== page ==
This week I’ve been reading news from Afghanistan in a spirit of…I guess the best word is repentance.
In the process I’ve found some fascinating sources. Al Jazeera has an entire Afghanistan page. Ariana News is, I think, the leading TV news medium within Afghanistan; the Daily Outlook Afghanistan claims to be the country’s “leading independent newspaper.” I read them all and look at the photos and run place names through Google Maps to see where they are and what kinds of public buildings live there.
Here are two things I’ve found.
First, Afghanistan is more than I thought, way more. In a small eastern city I noticed a pharmacy, a shoe store, a mall, a cellphone store, a barbecue joint. A photo from Kabul depicts a Taliban fighter in the street, next to a passing (shiny, new?) car. I’m embarrassed that those images shock me. I’ve spent too much time watching American media, which have me hearing Afghanistan and thinking vast desert waste. On top of that, well beyond Taliban fighters and warlords and corrupt officials, there are millions of Afghans who have tasted freedom and are hell-bent on preserving it. Every place is more complicated than it looks in the news.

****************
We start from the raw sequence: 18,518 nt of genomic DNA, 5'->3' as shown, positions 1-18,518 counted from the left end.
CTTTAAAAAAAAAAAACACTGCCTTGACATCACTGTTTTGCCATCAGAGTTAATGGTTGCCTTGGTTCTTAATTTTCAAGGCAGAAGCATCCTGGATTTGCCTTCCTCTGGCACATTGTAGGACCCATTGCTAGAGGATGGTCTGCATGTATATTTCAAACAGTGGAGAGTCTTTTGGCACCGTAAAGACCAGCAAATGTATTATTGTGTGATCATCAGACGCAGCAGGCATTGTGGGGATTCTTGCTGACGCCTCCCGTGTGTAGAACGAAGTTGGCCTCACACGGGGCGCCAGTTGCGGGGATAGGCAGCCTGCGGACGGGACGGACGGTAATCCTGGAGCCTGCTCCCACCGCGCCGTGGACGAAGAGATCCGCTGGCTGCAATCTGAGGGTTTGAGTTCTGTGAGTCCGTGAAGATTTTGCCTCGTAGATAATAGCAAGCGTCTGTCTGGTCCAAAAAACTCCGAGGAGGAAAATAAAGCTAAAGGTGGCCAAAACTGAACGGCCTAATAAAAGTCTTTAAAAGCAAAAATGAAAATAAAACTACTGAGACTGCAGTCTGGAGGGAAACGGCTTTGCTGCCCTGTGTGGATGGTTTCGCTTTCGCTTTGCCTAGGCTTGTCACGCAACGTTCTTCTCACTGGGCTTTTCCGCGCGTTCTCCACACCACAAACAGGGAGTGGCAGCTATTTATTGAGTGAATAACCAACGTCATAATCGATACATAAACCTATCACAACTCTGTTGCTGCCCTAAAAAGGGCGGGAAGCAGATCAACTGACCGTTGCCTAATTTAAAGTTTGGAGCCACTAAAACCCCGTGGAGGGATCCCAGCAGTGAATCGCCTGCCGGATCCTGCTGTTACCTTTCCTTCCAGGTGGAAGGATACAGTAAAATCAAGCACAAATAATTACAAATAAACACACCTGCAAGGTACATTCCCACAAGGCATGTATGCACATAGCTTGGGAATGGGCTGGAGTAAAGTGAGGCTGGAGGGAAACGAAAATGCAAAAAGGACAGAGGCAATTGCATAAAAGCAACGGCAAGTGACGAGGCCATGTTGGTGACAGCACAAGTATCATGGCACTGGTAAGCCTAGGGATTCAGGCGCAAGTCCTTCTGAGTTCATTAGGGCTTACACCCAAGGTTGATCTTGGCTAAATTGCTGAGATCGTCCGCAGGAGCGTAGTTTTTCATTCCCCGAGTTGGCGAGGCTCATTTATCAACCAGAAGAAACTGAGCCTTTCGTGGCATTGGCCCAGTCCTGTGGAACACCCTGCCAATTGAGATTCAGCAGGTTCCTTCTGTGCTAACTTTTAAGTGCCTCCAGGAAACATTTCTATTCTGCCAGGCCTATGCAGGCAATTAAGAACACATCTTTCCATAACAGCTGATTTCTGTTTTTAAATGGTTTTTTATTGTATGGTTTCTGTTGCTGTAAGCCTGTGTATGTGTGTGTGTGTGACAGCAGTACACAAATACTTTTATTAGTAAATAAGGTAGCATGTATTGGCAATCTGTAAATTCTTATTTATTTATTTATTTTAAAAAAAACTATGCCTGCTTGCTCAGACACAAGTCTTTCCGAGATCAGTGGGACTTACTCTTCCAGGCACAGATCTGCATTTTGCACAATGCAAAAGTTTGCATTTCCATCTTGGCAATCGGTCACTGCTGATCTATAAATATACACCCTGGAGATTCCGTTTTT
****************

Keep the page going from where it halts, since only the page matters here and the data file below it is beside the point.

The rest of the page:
The other sense I get is that, today at least, the whole country is poised, teetering, atop a knife point. One article noted that Kabul residents are “mostly satisfied” with the security and normality that have returned to the capital in the last day or so. Another cites a UN threat assessment that the Taliban—contrary to the shiny new image they’re trying to portray—are searching door-to-door for Afghans who worked with the US or NATO. Revenge is an obvious motive. Meanwhile, this lovely personal essay describes the terror that the author hears from many Afghans, especially women, including his girlfriend.
It sounds, right now, as though no one knows which version of the Taliban they’ll get. Or…maybe every Afghan bloody well knows, and they’re just waiting for the other shoe to drop.
I mentioned repentance. I know there’s a lot of blame to go around for the Taliban takeover. I also know that most of us, individually, can do next to nothing about world situations. But I can’t help thinking: I’ve had 20 years to pay attention and I didn’t. This isn’t about me right now, not even close, so you’ll hear no rants about my sense of shame, etc. All I can do right now is turn—which is what repentance is, a turning of the heart—and pay attention now.